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Staging and prognosis for secondary liver cancer

Staging

Staging is the process of working out how far a cancer has spread through the body.

Because the cancer has spread from another part of the body, secondary cancer in the liver is considered advanced cancer. It will be given a stage using the system for the primary cancer – for example, if it started in the bowel, it will often be staged using a system called TNM (tumour–nodes–metastasis).

For more details, see information on the primary cancer.

Prognosis

Prognosis means the expected outcome of a disease. You may wish to discuss your prognosis with your doctor, but it is not possible for anyone to predict the exact course of the disease.

To work out your prognosis, your doctor will consider:

  • test results
  • the type of cancer
  • the size of the cancer
  • how fast the cancer is growing
  • how well you respond to treatment
  • other factors such as your age, fitness and overall health.

Doctors often use numbers (statistics) when considering someone’s prognosis. Statistics reflect the typical outcome of disease in large numbers of people. While statistics give doctors a general idea about a disease, they won’t necessarily reflect your specific situation.

Although most cases of secondary cancer in the liver can’t be cured, surgery and other treatments can keep many cancers under control for months or even many years. Whatever the prognosis, palliative treatment can relieve symptoms, such as pain, to improve quality of life. It can be used at any stage of advanced cancer.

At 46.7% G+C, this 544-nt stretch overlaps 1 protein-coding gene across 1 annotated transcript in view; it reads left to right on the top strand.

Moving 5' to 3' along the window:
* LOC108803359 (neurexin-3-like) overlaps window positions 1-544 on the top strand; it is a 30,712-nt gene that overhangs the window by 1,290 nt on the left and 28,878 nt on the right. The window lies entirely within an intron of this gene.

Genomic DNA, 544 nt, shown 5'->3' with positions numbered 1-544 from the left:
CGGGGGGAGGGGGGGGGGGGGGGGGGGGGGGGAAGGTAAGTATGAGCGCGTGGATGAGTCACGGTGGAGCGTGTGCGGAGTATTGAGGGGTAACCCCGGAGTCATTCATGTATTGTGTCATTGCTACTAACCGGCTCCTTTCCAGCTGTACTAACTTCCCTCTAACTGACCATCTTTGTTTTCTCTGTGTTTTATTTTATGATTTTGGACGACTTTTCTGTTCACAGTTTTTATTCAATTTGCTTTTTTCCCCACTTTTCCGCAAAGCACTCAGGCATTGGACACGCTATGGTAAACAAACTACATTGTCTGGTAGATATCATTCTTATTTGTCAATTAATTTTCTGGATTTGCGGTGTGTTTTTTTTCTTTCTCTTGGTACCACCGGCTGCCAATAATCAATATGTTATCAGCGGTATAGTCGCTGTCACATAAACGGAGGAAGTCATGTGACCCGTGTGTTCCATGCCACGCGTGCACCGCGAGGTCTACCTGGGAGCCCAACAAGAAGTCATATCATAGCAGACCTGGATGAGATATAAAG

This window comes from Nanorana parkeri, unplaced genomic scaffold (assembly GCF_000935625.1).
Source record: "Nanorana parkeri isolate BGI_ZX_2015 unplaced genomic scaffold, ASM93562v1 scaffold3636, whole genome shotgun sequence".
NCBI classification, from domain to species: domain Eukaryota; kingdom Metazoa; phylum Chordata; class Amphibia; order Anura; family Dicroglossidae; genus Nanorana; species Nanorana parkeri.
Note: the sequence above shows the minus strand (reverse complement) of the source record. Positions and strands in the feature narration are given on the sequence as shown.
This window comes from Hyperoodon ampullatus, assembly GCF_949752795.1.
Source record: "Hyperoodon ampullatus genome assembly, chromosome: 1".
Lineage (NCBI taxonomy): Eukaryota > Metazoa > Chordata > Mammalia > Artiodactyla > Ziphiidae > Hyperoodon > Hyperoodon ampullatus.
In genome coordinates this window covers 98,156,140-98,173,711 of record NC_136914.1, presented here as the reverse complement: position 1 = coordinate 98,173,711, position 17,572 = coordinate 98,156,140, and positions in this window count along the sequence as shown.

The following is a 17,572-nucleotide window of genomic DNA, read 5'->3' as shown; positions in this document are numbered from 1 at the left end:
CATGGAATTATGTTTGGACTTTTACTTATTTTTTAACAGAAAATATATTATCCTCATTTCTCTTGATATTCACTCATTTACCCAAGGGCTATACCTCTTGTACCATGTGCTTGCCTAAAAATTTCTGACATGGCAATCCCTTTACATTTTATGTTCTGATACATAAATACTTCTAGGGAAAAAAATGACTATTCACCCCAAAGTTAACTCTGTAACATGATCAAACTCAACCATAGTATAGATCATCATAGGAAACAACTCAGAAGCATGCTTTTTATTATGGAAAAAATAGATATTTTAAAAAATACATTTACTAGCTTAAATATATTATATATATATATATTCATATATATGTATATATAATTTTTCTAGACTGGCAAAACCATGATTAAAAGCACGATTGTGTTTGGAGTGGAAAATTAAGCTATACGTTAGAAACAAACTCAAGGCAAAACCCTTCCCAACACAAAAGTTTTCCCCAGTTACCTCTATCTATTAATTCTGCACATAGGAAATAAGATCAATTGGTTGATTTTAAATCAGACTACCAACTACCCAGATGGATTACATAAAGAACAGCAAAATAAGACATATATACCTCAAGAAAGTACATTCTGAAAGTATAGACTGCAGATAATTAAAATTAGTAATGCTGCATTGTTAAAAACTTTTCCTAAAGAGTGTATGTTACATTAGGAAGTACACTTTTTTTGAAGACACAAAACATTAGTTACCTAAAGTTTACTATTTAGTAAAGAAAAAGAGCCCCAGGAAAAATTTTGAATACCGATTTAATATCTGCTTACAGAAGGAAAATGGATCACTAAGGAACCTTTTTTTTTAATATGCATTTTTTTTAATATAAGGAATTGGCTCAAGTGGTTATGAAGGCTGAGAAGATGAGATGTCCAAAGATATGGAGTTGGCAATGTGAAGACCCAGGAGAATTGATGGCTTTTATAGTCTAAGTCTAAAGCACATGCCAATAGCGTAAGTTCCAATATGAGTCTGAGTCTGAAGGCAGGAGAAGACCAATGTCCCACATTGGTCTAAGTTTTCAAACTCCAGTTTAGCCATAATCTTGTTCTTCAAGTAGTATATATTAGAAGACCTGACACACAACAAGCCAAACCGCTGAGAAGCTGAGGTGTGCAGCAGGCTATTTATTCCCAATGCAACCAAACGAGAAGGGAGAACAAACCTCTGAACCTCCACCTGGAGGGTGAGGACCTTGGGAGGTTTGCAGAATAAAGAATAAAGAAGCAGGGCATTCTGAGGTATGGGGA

Download our booklet ‘Living with Advanced Cancer’

This information is reviewed by

This information was last reviewed June 2020 by the following expert content reviewers: Dr David Yeo, Hepatobiliary/Transplant Surgeon, Royal Prince Alfred, Chris O’Brien Lifehouse Cancer Centre and St George Hospitals, NSW; Dr Lorraine Chantrill, Head of Department Medical Oncology, Illawarra Shoalhaven Local Health District, NSW; Michael Coulson, Consumer; Dr Sam Davis, Interventional Radiologist, Staff Specialist, Royal Brisbane and Women‘s Hospital, QLD; Prof Chris Karapetis, Network Clinical Director (Cancer Services), Southern Adelaide Local Health Network, Head, Department of Medical Oncology, Flinders Medical Centre and Flinders University, SA; Dr Howard Liu, Radiation Oncologist, Princess Alexandra Hospital, QLD; Caitriona Nienaber, 13 11 20 Consultant, Cancer Council WA; Lina Sharma, Consumer; Dr Graham Starkey, Hepato-Biliary and General Surgeon, Austin Hospital, VIC; Catherine Trevaskis, Gastrointestinal Cancer Specialist Nurse, Canberra Hospital and Health Services, ACT; Dr Michael Wallace, Western Australia Liver Transplant Service, Sir Charles Gairdner Hospital,